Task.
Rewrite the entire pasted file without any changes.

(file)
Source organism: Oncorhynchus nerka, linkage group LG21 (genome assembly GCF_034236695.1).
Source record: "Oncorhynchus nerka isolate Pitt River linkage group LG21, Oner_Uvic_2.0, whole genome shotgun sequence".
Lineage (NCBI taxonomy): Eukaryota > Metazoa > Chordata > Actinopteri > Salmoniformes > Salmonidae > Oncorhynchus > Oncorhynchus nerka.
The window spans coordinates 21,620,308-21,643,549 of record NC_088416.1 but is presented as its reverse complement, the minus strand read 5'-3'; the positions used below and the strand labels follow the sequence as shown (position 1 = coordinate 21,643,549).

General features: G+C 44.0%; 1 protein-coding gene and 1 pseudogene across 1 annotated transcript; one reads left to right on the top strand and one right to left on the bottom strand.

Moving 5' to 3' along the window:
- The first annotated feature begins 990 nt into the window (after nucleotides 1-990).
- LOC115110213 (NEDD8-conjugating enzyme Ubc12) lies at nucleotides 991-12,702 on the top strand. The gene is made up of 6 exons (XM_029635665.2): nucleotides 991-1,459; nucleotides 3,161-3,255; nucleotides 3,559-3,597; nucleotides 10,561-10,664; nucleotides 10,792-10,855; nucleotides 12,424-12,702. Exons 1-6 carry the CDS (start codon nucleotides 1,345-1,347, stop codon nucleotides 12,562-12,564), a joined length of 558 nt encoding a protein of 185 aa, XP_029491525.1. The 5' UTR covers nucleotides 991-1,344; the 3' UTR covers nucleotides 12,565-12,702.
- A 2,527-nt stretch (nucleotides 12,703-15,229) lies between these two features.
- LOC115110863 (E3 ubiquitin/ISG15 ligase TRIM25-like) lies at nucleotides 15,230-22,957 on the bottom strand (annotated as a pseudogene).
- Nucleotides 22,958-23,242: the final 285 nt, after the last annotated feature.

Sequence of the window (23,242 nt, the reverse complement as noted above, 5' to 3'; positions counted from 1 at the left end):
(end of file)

Source organism: Oncorhynchus nerka, linkage group LG21 (genome assembly GCF_034236695.1).
Source record: "Oncorhynchus nerka isolate Pitt River linkage group LG21, Oner_Uvic_2.0, whole genome shotgun sequence".
Lineage (NCBI taxonomy): Eukaryota > Metazoa > Chordata > Actinopteri > Salmoniformes > Salmonidae > Oncorhynchus > Oncorhynchus nerka.
The window spans coordinates 21,620,308-21,643,549 of record NC_088416.1 but is presented as its reverse complement, the minus strand read 5'-3'; the positions used below and the strand labels follow the sequence as shown (position 1 = coordinate 21,643,549).

General features: G+C 44.0%; 1 protein-coding gene and 1 pseudogene across 1 annotated transcript; one reads left to right on the top strand and one right to left on the bottom strand.

Moving 5' to 3' along the window:
- The first annotated feature begins 990 nt into the window (after nucleotides 1-990).
- LOC115110213 (NEDD8-conjugating enzyme Ubc12) lies at nucleotides 991-12,702 on the top strand. The gene is made up of 6 exons (XM_029635665.2): nucleotides 991-1,459; nucleotides 3,161-3,255; nucleotides 3,559-3,597; nucleotides 10,561-10,664; nucleotides 10,792-10,855; nucleotides 12,424-12,702. Exons 1-6 carry the CDS (start codon nucleotides 1,345-1,347, stop codon nucleotides 12,562-12,564), a joined length of 558 nt encoding a protein of 185 aa, XP_029491525.1. The 5' UTR covers nucleotides 991-1,344; the 3' UTR covers nucleotides 12,565-12,702.
- A 2,527-nt stretch (nucleotides 12,703-15,229) lies between these two features.
- LOC115110863 (E3 ubiquitin/ISG15 ligase TRIM25-like) lies at nucleotides 15,230-22,957 on the bottom strand (annotated as a pseudogene).
- Nucleotides 22,958-23,242: the final 285 nt, after the last annotated feature.

Sequence of the window (23,242 nt, the reverse complement as noted above, 5' to 3'; positions counted from 1 at the left end):